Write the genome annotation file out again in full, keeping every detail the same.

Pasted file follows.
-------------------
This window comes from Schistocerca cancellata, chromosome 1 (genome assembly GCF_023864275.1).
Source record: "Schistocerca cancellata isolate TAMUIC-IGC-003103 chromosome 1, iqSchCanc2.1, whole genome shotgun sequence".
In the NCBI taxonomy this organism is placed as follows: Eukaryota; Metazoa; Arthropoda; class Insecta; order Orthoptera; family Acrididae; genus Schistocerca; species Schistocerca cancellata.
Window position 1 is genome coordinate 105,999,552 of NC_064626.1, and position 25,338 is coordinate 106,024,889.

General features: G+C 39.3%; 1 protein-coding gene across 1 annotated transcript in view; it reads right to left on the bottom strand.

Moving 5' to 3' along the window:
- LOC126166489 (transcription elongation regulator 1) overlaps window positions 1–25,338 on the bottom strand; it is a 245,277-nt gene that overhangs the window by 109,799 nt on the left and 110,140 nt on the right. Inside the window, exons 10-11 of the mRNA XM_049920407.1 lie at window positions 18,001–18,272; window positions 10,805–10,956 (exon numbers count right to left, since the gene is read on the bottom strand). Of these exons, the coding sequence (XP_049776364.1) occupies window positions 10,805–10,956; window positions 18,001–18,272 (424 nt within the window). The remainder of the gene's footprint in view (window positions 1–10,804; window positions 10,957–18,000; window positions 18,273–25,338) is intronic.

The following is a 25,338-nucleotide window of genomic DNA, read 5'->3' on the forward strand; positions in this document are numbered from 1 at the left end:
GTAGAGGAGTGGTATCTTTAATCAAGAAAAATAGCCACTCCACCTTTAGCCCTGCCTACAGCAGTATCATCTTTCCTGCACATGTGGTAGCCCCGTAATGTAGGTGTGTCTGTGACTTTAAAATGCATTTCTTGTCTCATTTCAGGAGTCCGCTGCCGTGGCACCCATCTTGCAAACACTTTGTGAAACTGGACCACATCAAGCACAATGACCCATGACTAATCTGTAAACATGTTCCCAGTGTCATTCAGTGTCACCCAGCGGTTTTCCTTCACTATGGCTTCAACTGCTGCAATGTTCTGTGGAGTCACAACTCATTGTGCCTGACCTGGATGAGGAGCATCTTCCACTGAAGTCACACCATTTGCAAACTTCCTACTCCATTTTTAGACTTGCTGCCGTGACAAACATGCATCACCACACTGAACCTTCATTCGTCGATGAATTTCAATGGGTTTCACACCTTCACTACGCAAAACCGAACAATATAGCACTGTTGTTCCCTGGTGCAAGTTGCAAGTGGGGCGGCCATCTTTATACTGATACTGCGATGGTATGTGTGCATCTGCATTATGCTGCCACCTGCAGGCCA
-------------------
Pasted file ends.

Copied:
This window comes from Schistocerca cancellata, chromosome 1 (genome assembly GCF_023864275.1).
Source record: "Schistocerca cancellata isolate TAMUIC-IGC-003103 chromosome 1, iqSchCanc2.1, whole genome shotgun sequence".
In the NCBI taxonomy this organism is placed as follows: Eukaryota; Metazoa; Arthropoda; class Insecta; order Orthoptera; family Acrididae; genus Schistocerca; species Schistocerca cancellata.
Window position 1 is genome coordinate 105,999,552 of NC_064626.1, and position 25,338 is coordinate 106,024,889.

General features: G+C 39.3%; 1 protein-coding gene across 1 annotated transcript in view; it reads right to left on the bottom strand.

Moving 5' to 3' along the window:
- LOC126166489 (transcription elongation regulator 1) overlaps window positions 1–25,338 on the bottom strand; it is a 245,277-nt gene that overhangs the window by 109,799 nt on the left and 110,140 nt on the right. Inside the window, exons 10-11 of the mRNA XM_049920407.1 lie at window positions 18,001–18,272; window positions 10,805–10,956 (exon numbers count right to left, since the gene is read on the bottom strand). Of these exons, the coding sequence (XP_049776364.1) occupies window positions 10,805–10,956; window positions 18,001–18,272 (424 nt within the window). The remainder of the gene's footprint in view (window positions 1–10,804; window positions 10,957–18,000; window positions 18,273–25,338) is intronic.

The following is a 25,338-nucleotide window of genomic DNA, read 5'->3' on the forward strand; positions in this document are numbered from 1 at the left end:
GTAGAGGAGTGGTATCTTTAATCAAGAAAAATAGCCACTCCACCTTTAGCCCTGCCTACAGCAGTATCATCTTTCCTGCACATGTGGTAGCCCCGTAATGTAGGTGTGTCTGTGACTTTAAAATGCATTTCTTGTCTCATTTCAGGAGTCCGCTGCCGTGGCACCCATCTTGCAAACACTTTGTGAAACTGGACCACATCAAGCACAATGACCCATGACTAATCTGTAAACATGTTCCCAGTGTCATTCAGTGTCACCCAGCGGTTTTCCTTCACTATGGCTTCAACTGCTGCAATGTTCTGTGGAGTCACAACTCATTGTGCCTGACCTGGATGAGGAGCATCTTCCACTGAAGTCACACCATTTGCAAACTTCCTACTCCATTTTTAGACTTGCTGCCGTGACAAACATGCATCACCACACTGAACCTTCATTCGTCGATGAATTTCAATGGGTTTCACACCTTCACTACGCAAAACCGAACAATATAGCACTGTTGTTCCCTGGTGCAAGTTGCAAGTGGGGCGGCCATCTTTATACTGATACTGCGATGGTATGTGTGCATCTGCATTATGCTGCCACCTGCAGGCCA